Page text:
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Discussing the value of value

By Tig2 ·
Let's all face it. We can argue software and hardware all day. We do it in many ways. But if pressed, can you really define "value"?

One person I asked, said that, "value is the sense that you have spent wisely". That makes some sense for me. You can check out Dictionary.com, here: http://dictionary.reference.com/browse/value.

The reality is that the concept of "value" steps away from any effort to explain it simply.

I just got out of hospital where I was kept NPO (without food/water) for long periods of time. Believe me when I tell you, it is possible to get teary eyed over a couple of graham crackers and peanut butter! I am VERY happily "valuing" a low sodium, low fat meal that is my new tasty. Maybe that is why they don't let you eat...

From another perspective, I value this place, you people, and the knowledge that I can open a thread on any subject that passes my fancy. I value the freedom I receive, I value the voices I hear (yours), I value that you experience this place as a place to learn, grow, and toss in your two cents.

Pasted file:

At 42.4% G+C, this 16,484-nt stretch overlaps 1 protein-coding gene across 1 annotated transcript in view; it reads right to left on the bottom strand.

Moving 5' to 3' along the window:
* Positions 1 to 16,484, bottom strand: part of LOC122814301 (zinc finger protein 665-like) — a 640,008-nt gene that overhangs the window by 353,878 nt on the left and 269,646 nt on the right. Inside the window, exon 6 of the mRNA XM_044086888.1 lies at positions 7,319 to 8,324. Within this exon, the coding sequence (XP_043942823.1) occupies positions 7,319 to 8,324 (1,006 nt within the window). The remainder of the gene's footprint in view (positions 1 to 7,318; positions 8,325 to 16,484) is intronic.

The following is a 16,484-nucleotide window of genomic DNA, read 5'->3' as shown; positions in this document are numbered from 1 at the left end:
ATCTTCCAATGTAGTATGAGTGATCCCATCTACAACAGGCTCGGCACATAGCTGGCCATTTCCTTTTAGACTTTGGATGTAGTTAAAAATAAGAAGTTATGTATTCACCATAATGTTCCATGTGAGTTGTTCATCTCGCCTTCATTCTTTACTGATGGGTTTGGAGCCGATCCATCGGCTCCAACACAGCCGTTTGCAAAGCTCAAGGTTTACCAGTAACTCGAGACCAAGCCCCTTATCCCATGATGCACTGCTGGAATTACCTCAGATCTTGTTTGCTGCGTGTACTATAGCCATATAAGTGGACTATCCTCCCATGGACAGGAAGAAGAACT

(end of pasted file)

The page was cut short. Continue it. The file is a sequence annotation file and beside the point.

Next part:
From a professional perspective, I advise clients regarding technology purchases that will give them the greatest value for the least spend- long lived products that will increase the company bottom line.

So we can see that defining value isn't a walk in the park. Here's the rub... we are ALL required to provide it, or find new employment. Not an easy task, and my real question.

How do you provide value in an increasingly competitive workplace? What things can you suggest to a struggling co-worker? Is it possible to show an employer YOUR value personally while working collaboratively?

I can't wait to hear- and to VALUE- your responses.

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Time and circumstance

by santeewelding In reply to Discussing the value of v ...

Have brought you to this, haven't they?

Don't misconstrue. Where you are right now is good.

So is the subject.

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Customer defines "value"

by DMambo In reply to Discussing the value of v ...

That's the way I look at it. My wife once bought a pair of sandals for $60. I thought it was a waste of money, but she said that they were originally $240, so she felt she got value from the purchase. She's had them for years and loves them.

At work, I figure that the value I provide is determined by the person who needs my services. If I can convince 80% - 90% of the people that I work with (work for) that they got value from my services, they're likely to convey that to their managers. If that happens, it'll eventually reflect well on me. To them, it doesn't matter what my salary is. If they're happy with the service, then I provide value to them and therefore to the company.

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